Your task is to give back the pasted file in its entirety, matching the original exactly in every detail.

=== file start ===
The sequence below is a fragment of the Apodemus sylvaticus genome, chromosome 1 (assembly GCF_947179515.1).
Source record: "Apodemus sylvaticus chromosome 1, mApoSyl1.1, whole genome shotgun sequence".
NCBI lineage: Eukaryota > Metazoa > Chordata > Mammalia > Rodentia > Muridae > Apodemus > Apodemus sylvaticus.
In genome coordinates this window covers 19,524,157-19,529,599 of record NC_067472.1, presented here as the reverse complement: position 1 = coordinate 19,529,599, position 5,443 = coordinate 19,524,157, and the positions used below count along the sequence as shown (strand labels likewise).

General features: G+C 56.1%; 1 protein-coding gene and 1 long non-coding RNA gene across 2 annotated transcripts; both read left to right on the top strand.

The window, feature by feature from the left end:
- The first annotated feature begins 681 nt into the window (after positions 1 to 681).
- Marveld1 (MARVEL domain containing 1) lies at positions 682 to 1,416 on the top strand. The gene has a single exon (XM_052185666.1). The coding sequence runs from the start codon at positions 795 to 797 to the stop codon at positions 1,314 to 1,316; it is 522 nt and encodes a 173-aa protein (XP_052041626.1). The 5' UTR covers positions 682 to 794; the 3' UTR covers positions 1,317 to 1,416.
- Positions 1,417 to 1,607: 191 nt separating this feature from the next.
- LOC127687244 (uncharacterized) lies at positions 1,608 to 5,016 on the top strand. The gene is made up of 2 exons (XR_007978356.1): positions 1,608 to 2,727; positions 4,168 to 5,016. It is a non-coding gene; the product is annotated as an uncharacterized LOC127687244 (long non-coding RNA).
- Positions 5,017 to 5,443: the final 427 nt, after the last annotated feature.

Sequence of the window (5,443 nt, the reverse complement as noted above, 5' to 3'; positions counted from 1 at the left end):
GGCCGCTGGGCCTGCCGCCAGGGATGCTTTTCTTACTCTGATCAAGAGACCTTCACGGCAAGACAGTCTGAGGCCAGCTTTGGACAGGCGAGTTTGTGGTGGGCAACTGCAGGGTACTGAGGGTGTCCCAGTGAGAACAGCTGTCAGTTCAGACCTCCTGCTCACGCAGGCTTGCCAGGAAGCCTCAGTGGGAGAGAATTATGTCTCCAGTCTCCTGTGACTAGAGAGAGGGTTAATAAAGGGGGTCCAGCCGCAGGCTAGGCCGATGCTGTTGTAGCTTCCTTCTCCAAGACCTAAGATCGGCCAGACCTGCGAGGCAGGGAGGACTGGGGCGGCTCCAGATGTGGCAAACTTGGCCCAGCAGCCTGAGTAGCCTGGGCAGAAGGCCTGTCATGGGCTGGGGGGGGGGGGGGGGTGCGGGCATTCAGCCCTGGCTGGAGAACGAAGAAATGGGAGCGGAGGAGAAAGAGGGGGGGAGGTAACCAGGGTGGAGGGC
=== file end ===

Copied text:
The sequence below is a fragment of the Apodemus sylvaticus genome, chromosome 1 (assembly GCF_947179515.1).
Source record: "Apodemus sylvaticus chromosome 1, mApoSyl1.1, whole genome shotgun sequence".
NCBI lineage: Eukaryota > Metazoa > Chordata > Mammalia > Rodentia > Muridae > Apodemus > Apodemus sylvaticus.
In genome coordinates this window covers 19,524,157-19,529,599 of record NC_067472.1, presented here as the reverse complement: position 1 = coordinate 19,529,599, position 5,443 = coordinate 19,524,157, and the positions used below count along the sequence as shown (strand labels likewise).

General features: G+C 56.1%; 1 protein-coding gene and 1 long non-coding RNA gene across 2 annotated transcripts; both read left to right on the top strand.

The window, feature by feature from the left end:
- The first annotated feature begins 681 nt into the window (after positions 1 to 681).
- Marveld1 (MARVEL domain containing 1) lies at positions 682 to 1,416 on the top strand. The gene has a single exon (XM_052185666.1). The coding sequence runs from the start codon at positions 795 to 797 to the stop codon at positions 1,314 to 1,316; it is 522 nt and encodes a 173-aa protein (XP_052041626.1). The 5' UTR covers positions 682 to 794; the 3' UTR covers positions 1,317 to 1,416.
- Positions 1,417 to 1,607: 191 nt separating this feature from the next.
- LOC127687244 (uncharacterized) lies at positions 1,608 to 5,016 on the top strand. The gene is made up of 2 exons (XR_007978356.1): positions 1,608 to 2,727; positions 4,168 to 5,016. It is a non-coding gene; the product is annotated as an uncharacterized LOC127687244 (long non-coding RNA).
- Positions 5,017 to 5,443: the final 427 nt, after the last annotated feature.

Sequence of the window (5,443 nt, the reverse complement as noted above, 5' to 3'; positions counted from 1 at the left end):
GGCCGCTGGGCCTGCCGCCAGGGATGCTTTTCTTACTCTGATCAAGAGACCTTCACGGCAAGACAGTCTGAGGCCAGCTTTGGACAGGCGAGTTTGTGGTGGGCAACTGCAGGGTACTGAGGGTGTCCCAGTGAGAACAGCTGTCAGTTCAGACCTCCTGCTCACGCAGGCTTGCCAGGAAGCCTCAGTGGGAGAGAATTATGTCTCCAGTCTCCTGTGACTAGAGAGAGGGTTAATAAAGGGGGTCCAGCCGCAGGCTAGGCCGATGCTGTTGTAGCTTCCTTCTCCAAGACCTAAGATCGGCCAGACCTGCGAGGCAGGGAGGACTGGGGCGGCTCCAGATGTGGCAAACTTGGCCCAGCAGCCTGAGTAGCCTGGGCAGAAGGCCTGTCATGGGCTGGGGGGGGGGGGGGGGTGCGGGCATTCAGCCCTGGCTGGAGAACGAAGAAATGGGAGCGGAGGAGAAAGAGGGGGGGAGGTAACCAGGGTGGAGGGC